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It’s the real thing (nearly)

Nat Ellis

Cardboard has become a critical component in jbA’s designs

Google's Cardboard Glasses, developed for 3D viewing with smartphones by jbA.
Google's Cardboard Glasses, developed for 3D viewing with smartphones by jbA.

Presenting a client with plans of the kitchen extension can be a disappointing business if the householder struggles to turn a drawing into a mental picture of the finished room. To overcome this, practice jbA has developed its own version of Google’s Cardboard Glasses to give clients a virtual reality view of their proposed architectural plans. A headset, customized from a free downloadable template, can be used with Android and iOS mobile devices to create inexpensive virtual reality experiences that would otherwise cost hundreds of pounds.

This new ability to get inside a project and be completely involved in every aspect has made a big difference to jbA’s clients. Now, instead of just 3D images, they can see the whole room in 3D at once, and look at it from every angle. They have the opportunity to enter a virtual world where they can visualise their new kitchen, bedroom or any room before it is even built. 

By using the latest 3D Panoramic software the firm can create 360° views. It then uses the VR headsets to access the 360 Panoramic from a mobile phone, or can email the client a web link to view it on a home computer.

This advanced technology saves clients both time and money, says jbA, as it enables them to develop clear ideas of how their new proposed space will look. Traditionally, architects created 2D architectural drawings when designing a client’s house and while the process is still employed today, it has a number of limitations when used alone. No matter how carefully described, it isn’t always clear to a lay person what each design or plan represents.

During the course of a typical project, jbA can give clients number of 3D visualisations and 3D printed models of increasing detail and scale to help them see the intended construction. As a result they are becoming increasingly active participants in their projects. Enabling them to 'see' the design, rather than trying to imagine it from 2D plans, means the end result is far more easily realised as questions about scale, placement or features of the design are easily resolved – smoothing the job for both architect and client.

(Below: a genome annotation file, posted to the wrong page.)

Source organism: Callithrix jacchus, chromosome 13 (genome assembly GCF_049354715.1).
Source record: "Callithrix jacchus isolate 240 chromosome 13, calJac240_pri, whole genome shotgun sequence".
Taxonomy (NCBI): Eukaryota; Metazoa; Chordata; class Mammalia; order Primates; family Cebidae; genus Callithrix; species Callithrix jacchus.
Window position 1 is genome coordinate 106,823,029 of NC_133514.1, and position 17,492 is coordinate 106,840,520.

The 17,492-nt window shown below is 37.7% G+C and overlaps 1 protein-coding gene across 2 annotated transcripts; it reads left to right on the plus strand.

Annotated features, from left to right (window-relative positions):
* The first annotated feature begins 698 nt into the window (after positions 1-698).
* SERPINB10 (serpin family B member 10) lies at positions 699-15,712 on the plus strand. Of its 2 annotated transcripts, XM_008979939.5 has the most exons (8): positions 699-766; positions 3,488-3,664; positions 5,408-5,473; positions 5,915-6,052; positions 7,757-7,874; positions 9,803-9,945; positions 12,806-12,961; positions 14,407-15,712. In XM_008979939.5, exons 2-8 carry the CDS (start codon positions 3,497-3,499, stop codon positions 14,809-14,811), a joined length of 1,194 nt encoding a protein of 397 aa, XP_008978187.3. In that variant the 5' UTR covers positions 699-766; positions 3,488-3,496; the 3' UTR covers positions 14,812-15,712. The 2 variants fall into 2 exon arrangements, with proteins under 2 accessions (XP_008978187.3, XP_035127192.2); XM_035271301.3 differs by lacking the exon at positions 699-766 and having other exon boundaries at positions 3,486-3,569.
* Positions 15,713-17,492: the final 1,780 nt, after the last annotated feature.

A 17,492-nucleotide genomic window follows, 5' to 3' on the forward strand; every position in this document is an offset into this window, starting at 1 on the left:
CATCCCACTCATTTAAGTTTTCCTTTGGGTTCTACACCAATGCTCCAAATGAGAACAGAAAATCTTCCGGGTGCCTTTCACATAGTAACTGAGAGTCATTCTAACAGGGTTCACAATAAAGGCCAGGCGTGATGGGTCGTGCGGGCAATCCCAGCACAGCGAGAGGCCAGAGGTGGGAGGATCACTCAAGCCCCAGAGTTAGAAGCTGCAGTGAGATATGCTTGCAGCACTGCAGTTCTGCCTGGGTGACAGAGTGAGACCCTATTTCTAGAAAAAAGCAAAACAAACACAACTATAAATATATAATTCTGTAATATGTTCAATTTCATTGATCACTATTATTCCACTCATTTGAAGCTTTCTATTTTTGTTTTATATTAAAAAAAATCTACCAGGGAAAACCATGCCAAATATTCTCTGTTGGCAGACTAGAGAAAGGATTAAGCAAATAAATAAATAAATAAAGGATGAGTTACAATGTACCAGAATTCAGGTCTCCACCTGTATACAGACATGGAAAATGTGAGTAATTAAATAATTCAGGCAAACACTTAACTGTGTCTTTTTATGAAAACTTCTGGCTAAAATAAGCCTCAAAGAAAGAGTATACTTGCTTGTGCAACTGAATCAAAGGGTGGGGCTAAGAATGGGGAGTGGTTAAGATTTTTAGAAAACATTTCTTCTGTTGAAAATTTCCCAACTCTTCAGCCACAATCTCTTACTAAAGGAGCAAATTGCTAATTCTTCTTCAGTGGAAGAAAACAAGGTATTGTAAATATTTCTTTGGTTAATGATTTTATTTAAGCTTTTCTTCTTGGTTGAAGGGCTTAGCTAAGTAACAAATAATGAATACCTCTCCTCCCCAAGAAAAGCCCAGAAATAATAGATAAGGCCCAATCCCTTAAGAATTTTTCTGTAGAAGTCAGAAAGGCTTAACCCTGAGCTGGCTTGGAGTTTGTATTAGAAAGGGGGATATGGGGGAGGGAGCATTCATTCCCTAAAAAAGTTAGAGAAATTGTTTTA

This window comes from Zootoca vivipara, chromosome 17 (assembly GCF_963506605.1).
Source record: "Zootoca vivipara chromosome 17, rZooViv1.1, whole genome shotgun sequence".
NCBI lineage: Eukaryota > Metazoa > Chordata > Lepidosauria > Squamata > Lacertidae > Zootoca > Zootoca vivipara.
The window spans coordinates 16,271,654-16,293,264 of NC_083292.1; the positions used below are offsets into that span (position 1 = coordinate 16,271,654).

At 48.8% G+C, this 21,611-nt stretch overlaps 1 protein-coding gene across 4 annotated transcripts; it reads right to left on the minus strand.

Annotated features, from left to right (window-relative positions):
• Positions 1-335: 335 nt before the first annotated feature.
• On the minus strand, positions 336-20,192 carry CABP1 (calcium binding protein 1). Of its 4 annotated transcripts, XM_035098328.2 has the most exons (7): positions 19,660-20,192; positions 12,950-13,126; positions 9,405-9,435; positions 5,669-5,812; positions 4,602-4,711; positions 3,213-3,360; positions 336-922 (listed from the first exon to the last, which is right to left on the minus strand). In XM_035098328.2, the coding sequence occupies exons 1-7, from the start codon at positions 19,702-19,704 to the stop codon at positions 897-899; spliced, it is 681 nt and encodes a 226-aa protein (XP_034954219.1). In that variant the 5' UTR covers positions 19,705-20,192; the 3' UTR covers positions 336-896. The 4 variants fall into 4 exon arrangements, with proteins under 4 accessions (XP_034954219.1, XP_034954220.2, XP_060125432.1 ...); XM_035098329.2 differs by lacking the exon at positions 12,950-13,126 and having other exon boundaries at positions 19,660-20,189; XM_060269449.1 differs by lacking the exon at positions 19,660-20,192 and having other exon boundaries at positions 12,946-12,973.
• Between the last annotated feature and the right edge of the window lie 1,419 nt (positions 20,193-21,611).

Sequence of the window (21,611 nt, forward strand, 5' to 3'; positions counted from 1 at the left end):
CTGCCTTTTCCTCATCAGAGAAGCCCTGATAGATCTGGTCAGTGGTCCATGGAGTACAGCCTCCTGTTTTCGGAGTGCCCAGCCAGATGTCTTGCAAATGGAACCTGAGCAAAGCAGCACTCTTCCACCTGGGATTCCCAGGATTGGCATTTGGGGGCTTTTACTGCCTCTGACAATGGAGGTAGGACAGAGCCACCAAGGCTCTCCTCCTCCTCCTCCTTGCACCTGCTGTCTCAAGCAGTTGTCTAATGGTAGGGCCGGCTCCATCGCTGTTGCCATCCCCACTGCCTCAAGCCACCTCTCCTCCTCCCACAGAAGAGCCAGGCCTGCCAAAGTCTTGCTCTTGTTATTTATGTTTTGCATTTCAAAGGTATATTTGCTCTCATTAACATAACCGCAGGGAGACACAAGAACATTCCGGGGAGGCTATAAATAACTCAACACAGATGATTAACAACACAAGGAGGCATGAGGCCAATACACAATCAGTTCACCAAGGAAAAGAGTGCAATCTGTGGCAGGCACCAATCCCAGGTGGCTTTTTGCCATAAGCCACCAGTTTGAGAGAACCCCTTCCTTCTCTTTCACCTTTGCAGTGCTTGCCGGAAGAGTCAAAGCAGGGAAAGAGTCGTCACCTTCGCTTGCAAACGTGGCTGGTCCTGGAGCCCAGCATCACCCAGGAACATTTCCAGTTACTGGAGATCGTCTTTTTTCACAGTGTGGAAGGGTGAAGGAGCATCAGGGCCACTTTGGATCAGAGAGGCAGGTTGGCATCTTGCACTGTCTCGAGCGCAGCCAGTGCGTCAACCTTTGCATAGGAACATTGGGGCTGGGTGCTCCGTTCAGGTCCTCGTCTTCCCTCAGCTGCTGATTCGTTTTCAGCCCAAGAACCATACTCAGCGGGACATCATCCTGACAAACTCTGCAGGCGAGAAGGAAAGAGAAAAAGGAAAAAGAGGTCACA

Nat Ellis, jbA head of 3D visualisation.
Nat Ellis, jbA head of 3D visualisation.

Development of the Google Cardboard Glasses was done in-house using a state of the art Airwolf 3Dxd printer, and the firm has created its own range of printed PLA plastic virtual reality headsets that clients can take away with them – which has proved very popular. The portable nature of these goggles allows people to examine every aspect of the project without time restraints or distractions, ensuring they are satisfied with their design before the build has even started. 

The practice decided to create its own branded version of Google’s glasses because it wanted a very specific headset that worked with most smartphones, whatever size. The headset went through several prototypes before the final version was printed but the effort was well worth it.

As well as 3D glasses jbA provides a wide range of 3D visualisation services, and can create detailed 3D printed models. These are made on the AirWolf HDx 3D printer and are achieved by laying down many successive thin layers of PLA plastic. Each layer can be as complex as is required, so moving parts like hinges and wheels can be produced as part of the same object.  The printer can output models as large as 300mm by 200mm by 300mm and with a minimal layer height of 0.06mm can achieve the finest detail in its renderings.

3D visualisation with 3D printing is now a standard service at jbA. These new methods of architectural presentation not only benefit the client but also help to ensure contractors on site have a clear understanding of the end-product, creating a far more streamlined process for all involved and reducing the likelihood of mistakes.

Being able to do everything in-house rather than having to outsource these services puts jbA in a very powerful position. The practice feels it is taking the lead when it comes to using 3D technology to help clients fully understand their projects. It has developed a strong reputation in the industry for combining high-quality architectural services with innovative technology, and has spoken about its groundbreaking visualisation services at international conferences, most recently the 3D Basecamp in Tokyo.

Nat Ellis, head of 3D visualisation at jbA



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